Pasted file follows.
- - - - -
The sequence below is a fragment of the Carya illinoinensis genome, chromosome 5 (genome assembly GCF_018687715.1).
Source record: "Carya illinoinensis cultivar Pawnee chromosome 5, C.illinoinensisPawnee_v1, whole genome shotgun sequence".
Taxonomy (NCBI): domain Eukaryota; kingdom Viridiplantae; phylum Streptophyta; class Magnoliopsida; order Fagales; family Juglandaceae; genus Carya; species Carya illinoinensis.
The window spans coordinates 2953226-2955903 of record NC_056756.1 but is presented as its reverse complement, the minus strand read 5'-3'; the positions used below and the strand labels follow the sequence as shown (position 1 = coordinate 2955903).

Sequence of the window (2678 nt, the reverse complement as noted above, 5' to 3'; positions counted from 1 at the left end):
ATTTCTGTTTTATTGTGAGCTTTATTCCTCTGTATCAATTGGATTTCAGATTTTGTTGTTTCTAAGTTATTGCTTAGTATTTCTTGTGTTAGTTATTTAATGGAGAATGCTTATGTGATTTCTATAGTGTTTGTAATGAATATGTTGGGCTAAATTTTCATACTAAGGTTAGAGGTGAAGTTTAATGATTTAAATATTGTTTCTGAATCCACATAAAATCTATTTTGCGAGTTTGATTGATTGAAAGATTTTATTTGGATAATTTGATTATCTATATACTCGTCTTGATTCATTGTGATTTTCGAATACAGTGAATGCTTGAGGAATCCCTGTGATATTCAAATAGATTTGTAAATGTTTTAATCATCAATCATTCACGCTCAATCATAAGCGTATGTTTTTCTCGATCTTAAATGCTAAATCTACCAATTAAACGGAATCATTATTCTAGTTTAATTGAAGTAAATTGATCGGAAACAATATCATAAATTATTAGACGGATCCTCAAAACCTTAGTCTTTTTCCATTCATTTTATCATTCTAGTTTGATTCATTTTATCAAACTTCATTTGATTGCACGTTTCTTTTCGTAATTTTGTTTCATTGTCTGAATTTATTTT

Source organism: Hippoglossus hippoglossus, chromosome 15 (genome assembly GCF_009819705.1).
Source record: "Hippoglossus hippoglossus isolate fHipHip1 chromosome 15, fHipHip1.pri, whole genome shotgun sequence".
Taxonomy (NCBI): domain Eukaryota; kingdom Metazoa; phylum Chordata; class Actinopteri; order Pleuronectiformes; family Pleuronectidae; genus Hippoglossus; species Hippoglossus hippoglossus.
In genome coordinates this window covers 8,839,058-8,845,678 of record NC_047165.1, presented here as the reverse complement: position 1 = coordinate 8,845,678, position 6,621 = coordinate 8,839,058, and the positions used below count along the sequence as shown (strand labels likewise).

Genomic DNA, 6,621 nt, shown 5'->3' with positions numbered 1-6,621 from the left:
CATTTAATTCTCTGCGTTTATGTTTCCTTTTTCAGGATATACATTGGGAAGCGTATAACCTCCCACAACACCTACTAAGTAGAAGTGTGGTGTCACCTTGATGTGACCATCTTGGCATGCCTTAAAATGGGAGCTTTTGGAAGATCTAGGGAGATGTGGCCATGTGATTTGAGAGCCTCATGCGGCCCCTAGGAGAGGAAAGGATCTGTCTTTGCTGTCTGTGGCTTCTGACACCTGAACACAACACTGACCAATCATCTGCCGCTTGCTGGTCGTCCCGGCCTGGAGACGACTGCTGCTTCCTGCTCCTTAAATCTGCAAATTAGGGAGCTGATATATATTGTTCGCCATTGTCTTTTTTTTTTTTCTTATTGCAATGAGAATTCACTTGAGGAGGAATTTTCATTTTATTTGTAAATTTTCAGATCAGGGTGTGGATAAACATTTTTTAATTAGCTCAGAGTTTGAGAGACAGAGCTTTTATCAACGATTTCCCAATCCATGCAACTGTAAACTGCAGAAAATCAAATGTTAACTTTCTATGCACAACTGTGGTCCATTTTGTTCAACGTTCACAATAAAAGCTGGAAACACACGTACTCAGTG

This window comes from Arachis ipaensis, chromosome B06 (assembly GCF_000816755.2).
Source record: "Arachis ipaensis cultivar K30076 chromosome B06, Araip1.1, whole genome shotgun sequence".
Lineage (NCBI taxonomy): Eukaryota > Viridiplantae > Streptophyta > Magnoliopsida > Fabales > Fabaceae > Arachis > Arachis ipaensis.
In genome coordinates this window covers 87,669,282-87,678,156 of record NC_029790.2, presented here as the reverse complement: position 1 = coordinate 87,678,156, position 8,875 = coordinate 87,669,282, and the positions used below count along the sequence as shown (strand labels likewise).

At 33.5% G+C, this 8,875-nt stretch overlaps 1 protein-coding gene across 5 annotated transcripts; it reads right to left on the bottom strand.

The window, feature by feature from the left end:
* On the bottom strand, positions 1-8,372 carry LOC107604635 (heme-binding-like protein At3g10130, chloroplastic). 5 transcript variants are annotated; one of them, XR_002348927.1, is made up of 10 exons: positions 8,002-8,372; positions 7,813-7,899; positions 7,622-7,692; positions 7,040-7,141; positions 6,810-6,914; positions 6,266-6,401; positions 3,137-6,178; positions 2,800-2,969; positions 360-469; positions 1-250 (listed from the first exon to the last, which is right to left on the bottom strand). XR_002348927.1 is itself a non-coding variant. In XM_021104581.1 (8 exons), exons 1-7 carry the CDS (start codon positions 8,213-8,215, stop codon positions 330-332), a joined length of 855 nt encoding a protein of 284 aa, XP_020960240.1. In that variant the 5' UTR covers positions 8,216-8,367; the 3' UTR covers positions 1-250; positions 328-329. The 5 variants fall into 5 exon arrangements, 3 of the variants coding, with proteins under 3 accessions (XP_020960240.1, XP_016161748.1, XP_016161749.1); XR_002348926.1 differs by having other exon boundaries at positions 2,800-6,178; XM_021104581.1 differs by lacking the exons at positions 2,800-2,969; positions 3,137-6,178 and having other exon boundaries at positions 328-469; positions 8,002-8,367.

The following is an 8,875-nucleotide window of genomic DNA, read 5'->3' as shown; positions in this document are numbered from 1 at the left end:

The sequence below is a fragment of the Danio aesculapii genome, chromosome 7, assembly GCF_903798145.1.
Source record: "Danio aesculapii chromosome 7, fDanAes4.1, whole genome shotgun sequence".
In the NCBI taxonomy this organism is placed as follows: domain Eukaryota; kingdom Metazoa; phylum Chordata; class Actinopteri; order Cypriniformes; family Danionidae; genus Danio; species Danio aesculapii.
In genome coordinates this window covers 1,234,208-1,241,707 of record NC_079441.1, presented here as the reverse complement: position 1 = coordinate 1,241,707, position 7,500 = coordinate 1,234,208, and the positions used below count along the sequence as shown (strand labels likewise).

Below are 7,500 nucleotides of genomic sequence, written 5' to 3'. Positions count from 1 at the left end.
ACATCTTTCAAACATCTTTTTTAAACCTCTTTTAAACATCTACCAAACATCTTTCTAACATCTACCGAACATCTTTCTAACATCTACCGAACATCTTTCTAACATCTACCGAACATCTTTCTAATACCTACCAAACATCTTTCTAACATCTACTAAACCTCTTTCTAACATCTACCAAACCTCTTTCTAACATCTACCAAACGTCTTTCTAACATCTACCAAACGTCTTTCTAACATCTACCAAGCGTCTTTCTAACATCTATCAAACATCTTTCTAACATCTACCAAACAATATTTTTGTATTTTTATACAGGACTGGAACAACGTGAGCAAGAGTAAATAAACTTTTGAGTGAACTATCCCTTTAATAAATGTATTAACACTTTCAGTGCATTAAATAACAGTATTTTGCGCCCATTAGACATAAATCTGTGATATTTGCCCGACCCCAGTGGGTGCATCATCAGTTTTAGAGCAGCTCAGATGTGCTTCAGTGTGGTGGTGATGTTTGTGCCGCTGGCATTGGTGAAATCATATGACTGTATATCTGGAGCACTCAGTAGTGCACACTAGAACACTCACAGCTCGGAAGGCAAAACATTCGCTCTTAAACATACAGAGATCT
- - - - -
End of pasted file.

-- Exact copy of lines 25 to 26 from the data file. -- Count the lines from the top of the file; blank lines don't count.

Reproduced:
Below are 7,500 nucleotides of genomic sequence, written 5' to 3'. Positions count from 1 at the left end.
ACATCTTTCAAACATCTTTTTTAAACCTCTTTTAAACATCTACCAAACATCTTTCTAACATCTACCGAACATCTTTCTAACATCTACCGAACATCTTTCTAACATCTACCGAACATCTTTCTAATACCTACCAAACATCTTTCTAACATCTACTAAACCTCTTTCTAACATCTACCAAACCTCTTTCTAACATCTACCAAACGTCTTTCTAACATCTACCAAACGTCTTTCTAACATCTACCAAGCGTCTTTCTAACATCTATCAAACATCTTTCTAACATCTACCAAACAATATTTTTGTATTTTTATACAGGACTGGAACAACGTGAGCAAGAGTAAATAAACTTTTGAGTGAACTATCCCTTTAATAAATGTATTAACACTTTCAGTGCATTAAATAACAGTATTTTGCGCCCATTAGACATAAATCTGTGATATTTGCCCGACCCCAGTGGGTGCATCATCAGTTTTAGAGCAGCTCAGATGTGCTTCAGTGTGGTGGTGATGTTTGTGCCGCTGGCATTGGTGAAATCATATGACTGTATATCTGGAGCACTCAGTAGTGCACACTAGAACACTCACAGCTCGGAAGGCAAAACATTCGCTCTTAAACATACAGAGATCT